Hashtag overuse on facebook meme

To Hash or Not to Hash – The #Hashtag Predicament

woman having headache with hands on temple. Text: hashtag overuse may lead to annoyed fans

Update – Hashtag functionality is rolling out to Facebook users as of June 11th. But we’re keeping the meme – because we like it.

Hashtags have become increasingly popular on social media sites. Maybe too popular. “Stop The OverUse of Hashtags” and ”I Hate Hashtags” are two of the many Facebook pages created by annoyed fans. It feels as though Twitter, Facebook, Instagram and Pinterest users alike need a reminder on the purpose of hashtags.

This raises the questions: To hash or not to hash? Should businesses stop using hashtags altogether? What’s an appropriate use of hashtags? What makes a good hashtag?

What is a Hashtag?

Hashtags are words or phrases that begin with the # sign (example: #flowers).  They can be a useful tool for marking keywords and topics. How do they work?

Using hashtags correctly will boost your Search Engine Optimization (SEO), which impacts your brand’s visibility in search engines. SEO is crucial for businesses to grow their audience, sell their products and increase their brand influence. Hashtags used appropriately will isolate keywords or topics allowing fans and potential clients find your business quickly.

You may be thinking – this is a no brainer, I should be using hashtags! Wait just a second.Hashtag overuse on facebook meme

Facebook and Hashtags

Currently, hashtags do absolutely nothing to increase visibility on Facebook. What they will do, is increase the odds of you annoying your fans. Unlike Twitter, Instagram and Pinterest, which use hashtags as a filing system, Facebook hashtags only clutter your updates and make you look as if you don’t understand the platform.  One caveat: Some use them ironically as a way to tell you how they feel – ie., “Big day today #hategoingtothedentist”.  These work better when used sparingly!

You may have noticed I started that paragraph with the word “currently.” A few weeks back, The Blog Herald announced that Facebook is preparing to introduce hashtag support for wall posts. It could be another way for businesses to increase the visibility of their updates, but we’ll cross that bridge when we get there. Until then, stop the overuse of hashtags on Facebook! Update – functionality is rolling out, but you still might be annoying people who don’t have it yet! Also, there has been some pushback on hashtags on Facebook, so if you decide to use them, we suggest you use them sparingly.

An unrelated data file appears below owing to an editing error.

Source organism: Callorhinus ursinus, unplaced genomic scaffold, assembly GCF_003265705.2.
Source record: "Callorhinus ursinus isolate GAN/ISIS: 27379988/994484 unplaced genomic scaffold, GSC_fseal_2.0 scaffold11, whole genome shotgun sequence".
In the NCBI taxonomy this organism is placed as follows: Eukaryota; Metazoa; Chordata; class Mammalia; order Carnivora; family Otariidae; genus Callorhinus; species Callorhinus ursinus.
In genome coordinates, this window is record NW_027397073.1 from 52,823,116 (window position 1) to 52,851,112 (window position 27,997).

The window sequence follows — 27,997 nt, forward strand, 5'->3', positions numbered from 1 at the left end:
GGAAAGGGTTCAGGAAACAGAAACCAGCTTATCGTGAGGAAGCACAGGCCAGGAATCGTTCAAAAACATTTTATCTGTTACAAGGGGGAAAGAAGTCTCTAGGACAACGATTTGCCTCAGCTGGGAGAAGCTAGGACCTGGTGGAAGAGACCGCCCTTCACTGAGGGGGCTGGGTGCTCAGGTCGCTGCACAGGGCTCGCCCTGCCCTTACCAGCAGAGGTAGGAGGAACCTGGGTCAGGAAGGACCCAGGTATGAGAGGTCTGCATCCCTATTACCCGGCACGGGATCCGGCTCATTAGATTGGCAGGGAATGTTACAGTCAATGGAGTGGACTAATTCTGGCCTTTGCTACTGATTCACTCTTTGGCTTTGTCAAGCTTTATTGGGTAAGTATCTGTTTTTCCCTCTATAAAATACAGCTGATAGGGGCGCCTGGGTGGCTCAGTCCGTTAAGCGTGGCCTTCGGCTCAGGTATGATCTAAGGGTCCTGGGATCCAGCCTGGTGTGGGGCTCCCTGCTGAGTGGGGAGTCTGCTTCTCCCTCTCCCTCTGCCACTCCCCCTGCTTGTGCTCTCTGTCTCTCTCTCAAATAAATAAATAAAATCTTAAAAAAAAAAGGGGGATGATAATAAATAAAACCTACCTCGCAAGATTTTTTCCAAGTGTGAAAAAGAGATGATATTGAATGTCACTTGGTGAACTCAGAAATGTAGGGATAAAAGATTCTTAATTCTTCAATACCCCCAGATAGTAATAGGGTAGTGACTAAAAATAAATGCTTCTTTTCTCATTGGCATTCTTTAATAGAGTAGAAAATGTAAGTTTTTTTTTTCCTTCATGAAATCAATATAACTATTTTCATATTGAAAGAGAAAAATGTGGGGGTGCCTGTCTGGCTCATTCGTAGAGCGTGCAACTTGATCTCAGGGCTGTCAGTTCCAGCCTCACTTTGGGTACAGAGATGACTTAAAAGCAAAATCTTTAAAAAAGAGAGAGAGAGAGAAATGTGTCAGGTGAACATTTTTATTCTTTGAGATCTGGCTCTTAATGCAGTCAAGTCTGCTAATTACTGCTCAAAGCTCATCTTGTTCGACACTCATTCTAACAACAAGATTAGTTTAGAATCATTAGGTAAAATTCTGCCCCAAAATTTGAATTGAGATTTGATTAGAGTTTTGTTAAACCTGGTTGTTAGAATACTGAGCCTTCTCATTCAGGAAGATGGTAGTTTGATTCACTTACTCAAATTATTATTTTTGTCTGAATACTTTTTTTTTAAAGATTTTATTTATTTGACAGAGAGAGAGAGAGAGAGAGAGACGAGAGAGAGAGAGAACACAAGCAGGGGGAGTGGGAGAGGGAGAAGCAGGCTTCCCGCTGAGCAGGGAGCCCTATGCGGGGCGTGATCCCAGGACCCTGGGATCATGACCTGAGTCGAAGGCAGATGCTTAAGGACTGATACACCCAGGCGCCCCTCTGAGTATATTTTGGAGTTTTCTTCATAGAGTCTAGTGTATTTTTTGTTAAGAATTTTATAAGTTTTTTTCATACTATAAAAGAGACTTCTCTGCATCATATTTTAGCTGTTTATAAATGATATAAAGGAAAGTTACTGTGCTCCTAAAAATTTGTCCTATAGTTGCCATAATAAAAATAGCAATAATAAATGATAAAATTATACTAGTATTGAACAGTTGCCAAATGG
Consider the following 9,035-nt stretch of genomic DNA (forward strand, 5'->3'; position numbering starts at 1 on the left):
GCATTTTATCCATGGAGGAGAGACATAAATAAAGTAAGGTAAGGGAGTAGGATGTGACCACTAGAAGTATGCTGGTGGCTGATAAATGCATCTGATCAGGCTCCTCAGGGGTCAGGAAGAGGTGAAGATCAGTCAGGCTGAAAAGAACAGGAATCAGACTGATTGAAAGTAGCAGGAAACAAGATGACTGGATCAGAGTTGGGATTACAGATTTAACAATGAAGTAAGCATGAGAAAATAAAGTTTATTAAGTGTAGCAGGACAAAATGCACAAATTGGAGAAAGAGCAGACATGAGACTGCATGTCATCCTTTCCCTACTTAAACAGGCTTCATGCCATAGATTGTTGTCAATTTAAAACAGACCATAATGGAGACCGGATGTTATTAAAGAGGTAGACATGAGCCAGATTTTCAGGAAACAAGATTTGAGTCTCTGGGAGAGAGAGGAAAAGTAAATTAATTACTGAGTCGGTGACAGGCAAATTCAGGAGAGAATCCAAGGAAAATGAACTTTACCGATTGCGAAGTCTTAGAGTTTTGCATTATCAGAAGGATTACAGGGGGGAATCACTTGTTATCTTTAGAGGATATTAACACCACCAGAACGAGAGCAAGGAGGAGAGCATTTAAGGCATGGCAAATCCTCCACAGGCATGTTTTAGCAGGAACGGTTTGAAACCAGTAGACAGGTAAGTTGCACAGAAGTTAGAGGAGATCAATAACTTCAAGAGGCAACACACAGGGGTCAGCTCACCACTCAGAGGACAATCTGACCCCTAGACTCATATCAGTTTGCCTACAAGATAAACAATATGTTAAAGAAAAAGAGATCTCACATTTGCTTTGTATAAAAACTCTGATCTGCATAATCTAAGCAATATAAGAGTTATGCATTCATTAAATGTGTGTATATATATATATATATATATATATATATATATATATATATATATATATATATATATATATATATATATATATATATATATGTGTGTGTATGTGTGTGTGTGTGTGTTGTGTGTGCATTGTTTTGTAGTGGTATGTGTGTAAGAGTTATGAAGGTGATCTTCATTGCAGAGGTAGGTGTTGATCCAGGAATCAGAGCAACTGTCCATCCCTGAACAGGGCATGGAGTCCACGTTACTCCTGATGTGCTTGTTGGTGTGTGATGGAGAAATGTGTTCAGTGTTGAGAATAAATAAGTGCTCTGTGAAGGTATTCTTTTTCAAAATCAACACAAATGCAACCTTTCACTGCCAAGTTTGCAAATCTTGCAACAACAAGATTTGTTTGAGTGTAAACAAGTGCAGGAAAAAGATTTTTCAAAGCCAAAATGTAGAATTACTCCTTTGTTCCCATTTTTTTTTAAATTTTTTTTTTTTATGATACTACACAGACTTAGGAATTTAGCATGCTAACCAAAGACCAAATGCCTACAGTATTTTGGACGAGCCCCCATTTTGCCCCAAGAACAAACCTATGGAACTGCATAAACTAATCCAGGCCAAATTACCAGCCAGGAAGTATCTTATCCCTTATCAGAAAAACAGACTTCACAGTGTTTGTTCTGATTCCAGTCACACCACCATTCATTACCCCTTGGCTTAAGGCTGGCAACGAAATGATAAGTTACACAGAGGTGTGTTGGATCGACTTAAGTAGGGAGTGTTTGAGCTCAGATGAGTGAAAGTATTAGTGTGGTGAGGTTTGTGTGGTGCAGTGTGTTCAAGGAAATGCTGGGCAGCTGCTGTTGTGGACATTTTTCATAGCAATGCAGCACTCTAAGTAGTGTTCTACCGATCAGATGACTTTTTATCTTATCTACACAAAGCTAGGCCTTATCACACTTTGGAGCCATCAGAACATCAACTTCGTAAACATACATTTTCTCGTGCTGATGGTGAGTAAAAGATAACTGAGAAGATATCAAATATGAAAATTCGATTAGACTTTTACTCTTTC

How to Effectively Use Hashtags?

  1. Keep it Simple! Keywords make the most effective hashtags. Brainstorming  keywords is not always as simple as it sounds. Here at Scalable, Alisa wrote a great post on the dos and don’ts of keywords. One of her top tips: Put yourself in the customers shoes. What keywords might you search for if you were looking for your company’s products or services? Use these as keywords.
  2. #Guardagainstjoininggwords. See how confusing that was? Many times users join together keywords that have little to no relation to the subject. The result? You’ve just killed your SEO and confused your audience. There are two exceptions to this. When the words naturally go together (#greeneggsandham) or when using humor (#iamsooverhashtags) to reach your audience.
  3. Don’t abbreviate. When running a search we rarely use abbreviations. For instance, if you want to search for Facebook you wouldn’t type FB, so go ahead and use “#Facebook”. Using hashtag abbreviations will limit your visibility IF the customer even finds the tag.
  4. Hashtag sparingly. A good rule of thumb is never use more than 3 hashtags at any given time. If you feel you have more than 3 keywords that need to be included, try incorporating them in multiple tweets, photos or pin descriptions. Doing so will help to avoid overwhelming fans, while still utilizing your keywords.

Appropriately used hashtags are a great way to increase your visibility and market your brand.  Remember to keep hashtags simple, avoid using them on Facebook, use keywords and set a limit of three hashtags per social media interaction. Following these rules will ensure your business engaged fans and increased visibility.

Feel a bit lost when it comes to promoting your business with social media? We can help! Contact us for a free review of your current efforts, and suggestions that you can use today.

About the Author Tina Gammon (30 Posts)

With six years experience in managing a small business and many more enjoying creative writing as a hobby, Tina is happy to use both as part of the Scalable Social Media team.Tina believes that if you understand something well, you can explain it simply, so that’s her aim here. How’s she doing? Let her know in the comments! When she’s not blogging for Scalable you might find her behind a camera or hiking in Europe.


One Comment

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